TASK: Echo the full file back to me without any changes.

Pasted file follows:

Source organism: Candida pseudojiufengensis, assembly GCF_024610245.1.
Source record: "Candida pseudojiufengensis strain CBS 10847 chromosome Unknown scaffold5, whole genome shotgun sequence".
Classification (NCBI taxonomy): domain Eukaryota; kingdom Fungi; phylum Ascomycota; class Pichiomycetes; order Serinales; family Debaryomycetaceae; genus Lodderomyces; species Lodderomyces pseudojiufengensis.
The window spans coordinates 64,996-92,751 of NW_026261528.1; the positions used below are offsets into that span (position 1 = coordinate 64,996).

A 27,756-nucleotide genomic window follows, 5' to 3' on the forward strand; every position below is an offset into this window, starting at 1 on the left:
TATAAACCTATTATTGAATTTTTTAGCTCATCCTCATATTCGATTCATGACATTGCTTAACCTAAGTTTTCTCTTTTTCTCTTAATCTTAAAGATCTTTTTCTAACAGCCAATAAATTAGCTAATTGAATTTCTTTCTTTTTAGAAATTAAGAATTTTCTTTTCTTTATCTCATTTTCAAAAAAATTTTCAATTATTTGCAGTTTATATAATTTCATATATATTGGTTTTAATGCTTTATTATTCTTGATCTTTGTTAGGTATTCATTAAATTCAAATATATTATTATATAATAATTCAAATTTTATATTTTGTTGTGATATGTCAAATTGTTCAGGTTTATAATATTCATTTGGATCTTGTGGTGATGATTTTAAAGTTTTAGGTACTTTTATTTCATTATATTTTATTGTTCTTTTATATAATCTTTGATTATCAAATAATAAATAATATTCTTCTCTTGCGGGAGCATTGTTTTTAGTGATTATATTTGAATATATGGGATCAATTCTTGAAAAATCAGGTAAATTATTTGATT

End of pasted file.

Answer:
Source organism: Candida pseudojiufengensis, assembly GCF_024610245.1.
Source record: "Candida pseudojiufengensis strain CBS 10847 chromosome Unknown scaffold5, whole genome shotgun sequence".
Classification (NCBI taxonomy): domain Eukaryota; kingdom Fungi; phylum Ascomycota; class Pichiomycetes; order Serinales; family Debaryomycetaceae; genus Lodderomyces; species Lodderomyces pseudojiufengensis.
The window spans coordinates 64,996-92,751 of NW_026261528.1; the positions used below are offsets into that span (position 1 = coordinate 64,996).

A 27,756-nucleotide genomic window follows, 5' to 3' on the forward strand; every position below is an offset into this window, starting at 1 on the left:
TATAAACCTATTATTGAATTTTTTAGCTCATCCTCATATTCGATTCATGACATTGCTTAACCTAAGTTTTCTCTTTTTCTCTTAATCTTAAAGATCTTTTTCTAACAGCCAATAAATTAGCTAATTGAATTTCTTTCTTTTTAGAAATTAAGAATTTTCTTTTCTTTATCTCATTTTCAAAAAAATTTTCAATTATTTGCAGTTTATATAATTTCATATATATTGGTTTTAATGCTTTATTATTCTTGATCTTTGTTAGGTATTCATTAAATTCAAATATATTATTATATAATAATTCAAATTTTATATTTTGTTGTGATATGTCAAATTGTTCAGGTTTATAATATTCATTTGGATCTTGTGGTGATGATTTTAAAGTTTTAGGTACTTTTATTTCATTATATTTTATTGTTCTTTTATATAATCTTTGATTATCAAATAATAAATAATATTCTTCTCTTGCGGGAGCATTGTTTTTAGTGATTATATTTGAATATATGGGATCAATTCTTGAAAAATCAGGTAAATTATTTGATT